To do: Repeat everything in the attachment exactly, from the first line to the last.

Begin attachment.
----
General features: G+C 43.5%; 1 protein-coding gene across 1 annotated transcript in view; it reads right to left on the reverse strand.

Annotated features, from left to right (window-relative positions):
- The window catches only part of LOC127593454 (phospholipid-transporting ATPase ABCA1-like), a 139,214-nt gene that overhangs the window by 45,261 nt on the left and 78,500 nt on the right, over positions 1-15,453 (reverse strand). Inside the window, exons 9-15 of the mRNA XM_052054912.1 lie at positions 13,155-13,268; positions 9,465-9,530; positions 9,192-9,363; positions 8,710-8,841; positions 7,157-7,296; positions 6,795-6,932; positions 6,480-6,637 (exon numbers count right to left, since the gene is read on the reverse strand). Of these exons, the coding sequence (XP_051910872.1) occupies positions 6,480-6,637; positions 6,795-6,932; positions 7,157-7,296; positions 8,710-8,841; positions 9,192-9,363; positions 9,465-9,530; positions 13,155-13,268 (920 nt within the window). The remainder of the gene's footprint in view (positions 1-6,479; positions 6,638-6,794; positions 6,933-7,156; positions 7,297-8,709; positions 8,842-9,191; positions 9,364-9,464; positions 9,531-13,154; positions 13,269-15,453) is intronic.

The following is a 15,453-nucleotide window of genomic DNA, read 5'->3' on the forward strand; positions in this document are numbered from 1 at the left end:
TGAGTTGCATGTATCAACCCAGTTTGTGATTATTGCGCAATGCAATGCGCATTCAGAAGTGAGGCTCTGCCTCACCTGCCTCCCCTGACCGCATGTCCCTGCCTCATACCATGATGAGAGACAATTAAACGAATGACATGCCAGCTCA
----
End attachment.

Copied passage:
General features: G+C 43.5%; 1 protein-coding gene across 1 annotated transcript in view; it reads right to left on the reverse strand.

Annotated features, from left to right (window-relative positions):
- The window catches only part of LOC127593454 (phospholipid-transporting ATPase ABCA1-like), a 139,214-nt gene that overhangs the window by 45,261 nt on the left and 78,500 nt on the right, over positions 1-15,453 (reverse strand). Inside the window, exons 9-15 of the mRNA XM_052054912.1 lie at positions 13,155-13,268; positions 9,465-9,530; positions 9,192-9,363; positions 8,710-8,841; positions 7,157-7,296; positions 6,795-6,932; positions 6,480-6,637 (exon numbers count right to left, since the gene is read on the reverse strand). Of these exons, the coding sequence (XP_051910872.1) occupies positions 6,480-6,637; positions 6,795-6,932; positions 7,157-7,296; positions 8,710-8,841; positions 9,192-9,363; positions 9,465-9,530; positions 13,155-13,268 (920 nt within the window). The remainder of the gene's footprint in view (positions 1-6,479; positions 6,638-6,794; positions 6,933-7,156; positions 7,297-8,709; positions 8,842-9,191; positions 9,364-9,464; positions 9,531-13,154; positions 13,269-15,453) is intronic.

The following is a 15,453-nucleotide window of genomic DNA, read 5'->3' on the forward strand; positions in this document are numbered from 1 at the left end:
TGAGTTGCATGTATCAACCCAGTTTGTGATTATTGCGCAATGCAATGCGCATTCAGAAGTGAGGCTCTGCCTCACCTGCCTCCCCTGACCGCATGTCCCTGCCTCATACCATGATGAGAGACAATTAAACGAATGACATGCCAGCTCA